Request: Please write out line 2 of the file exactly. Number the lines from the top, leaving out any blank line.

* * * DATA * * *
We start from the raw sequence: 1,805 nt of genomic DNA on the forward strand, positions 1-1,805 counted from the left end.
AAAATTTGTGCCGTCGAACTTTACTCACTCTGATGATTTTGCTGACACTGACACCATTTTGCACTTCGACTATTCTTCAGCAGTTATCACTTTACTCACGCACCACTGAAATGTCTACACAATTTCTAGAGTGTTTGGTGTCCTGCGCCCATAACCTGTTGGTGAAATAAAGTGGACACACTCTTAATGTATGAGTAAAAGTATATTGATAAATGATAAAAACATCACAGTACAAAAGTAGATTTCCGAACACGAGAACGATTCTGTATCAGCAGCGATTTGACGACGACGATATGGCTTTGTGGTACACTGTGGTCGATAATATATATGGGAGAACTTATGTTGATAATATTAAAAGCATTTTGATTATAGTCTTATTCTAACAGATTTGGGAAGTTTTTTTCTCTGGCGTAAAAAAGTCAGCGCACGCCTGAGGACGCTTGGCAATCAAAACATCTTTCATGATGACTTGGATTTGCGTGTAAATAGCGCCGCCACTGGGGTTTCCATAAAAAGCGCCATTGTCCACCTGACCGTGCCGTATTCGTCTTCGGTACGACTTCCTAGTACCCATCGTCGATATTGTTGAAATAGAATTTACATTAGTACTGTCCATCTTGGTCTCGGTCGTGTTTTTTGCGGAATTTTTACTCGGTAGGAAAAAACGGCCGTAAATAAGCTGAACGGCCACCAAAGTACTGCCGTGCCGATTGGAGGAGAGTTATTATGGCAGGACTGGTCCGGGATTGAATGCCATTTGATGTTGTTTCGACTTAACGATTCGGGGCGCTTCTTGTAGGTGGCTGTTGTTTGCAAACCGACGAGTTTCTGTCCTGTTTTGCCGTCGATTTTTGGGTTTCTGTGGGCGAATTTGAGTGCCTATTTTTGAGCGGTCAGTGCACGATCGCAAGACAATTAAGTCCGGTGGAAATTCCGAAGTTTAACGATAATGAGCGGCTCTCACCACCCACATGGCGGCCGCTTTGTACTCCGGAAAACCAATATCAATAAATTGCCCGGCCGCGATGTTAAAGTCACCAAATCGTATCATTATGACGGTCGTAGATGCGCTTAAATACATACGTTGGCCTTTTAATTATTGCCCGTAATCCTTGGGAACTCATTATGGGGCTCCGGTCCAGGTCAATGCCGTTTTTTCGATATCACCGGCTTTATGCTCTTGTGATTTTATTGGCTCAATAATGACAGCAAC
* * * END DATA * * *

AAAATTTGTGCCGTCGAACTTTACTCACTCTGATGATTTTGCTGACACTGACACCATTTTGCACTTCGACTATTCTTCAGCAGTTATCACTTTACTCACGCACCACTGAAATGTCTACACAATTTCTAGAGTGTTTGGTGTCCTGCGCCCATAACCTGTTGGTGAAATAAAGTGGACACACTCTTAATGTATGAGTAAAAGTATATTGATAAATGATAAAAACATCACAGTACAAAAGTAGATTTCCGAACACGAGAACGATTCTGTATCAGCAGCGATTTGACGACGACGATATGGCTTTGTGGTACACTGTGGTCGATAATATATATGGGAGAACTTATGTTGATAATATTAAAAGCATTTTGATTATAGTCTTATTCTAACAGATTTGGGAAGTTTTTTTCTCTGGCGTAAAAAAGTCAGCGCACGCCTGAGGACGCTTGGCAATCAAAACATCTTTCATGATGACTTGGATTTGCGTGTAAATAGCGCCGCCACTGGGGTTTCCATAAAAAGCGCCATTGTCCACCTGACCGTGCCGTATTCGTCTTCGGTACGACTTCCTAGTACCCATCGTCGATATTGTTGAAATAGAATTTACATTAGTACTGTCCATCTTGGTCTCGGTCGTGTTTTTTGCGGAATTTTTACTCGGTAGGAAAAAACGGCCGTAAATAAGCTGAACGGCCACCAAAGTACTGCCGTGCCGATTGGAGGAGAGTTATTATGGCAGGACTGGTCCGGGATTGAATGCCATTTGATGTTGTTTCGACTTAACGATTCGGGGCGCTTCTTGTAGGTGGCTGTTGTTTGCAAACCGACGAGTTTCTGTCCTGTTTTGCCGTCGATTTTTGGGTTTCTGTGGGCGAATTTGAGTGCCTATTTTTGAGCGGTCAGTGCACGATCGCAAGACAATTAAGTCCGGTGGAAATTCCGAAGTTTAACGATAATGAGCGGCTCTCACCACCCACATGGCGGCCGCTTTGTACTCCGGAAAACCAATATCAATAAATTGCCCGGCCGCGATGTTAAAGTCACCAAATCGTATCATTATGACGGTCGTAGATGCGCTTAAATACATACGTTGGCCTTTTAATTATTGCCCGTAATCCTTGGGAACTCATTATGGGGCTCCGGTCCAGGTCAATGCCGTTTTTTCGATATCACCGGCTTTATGCTCTTGTGATTTTATTGGCTCAATAATGACAGCAAC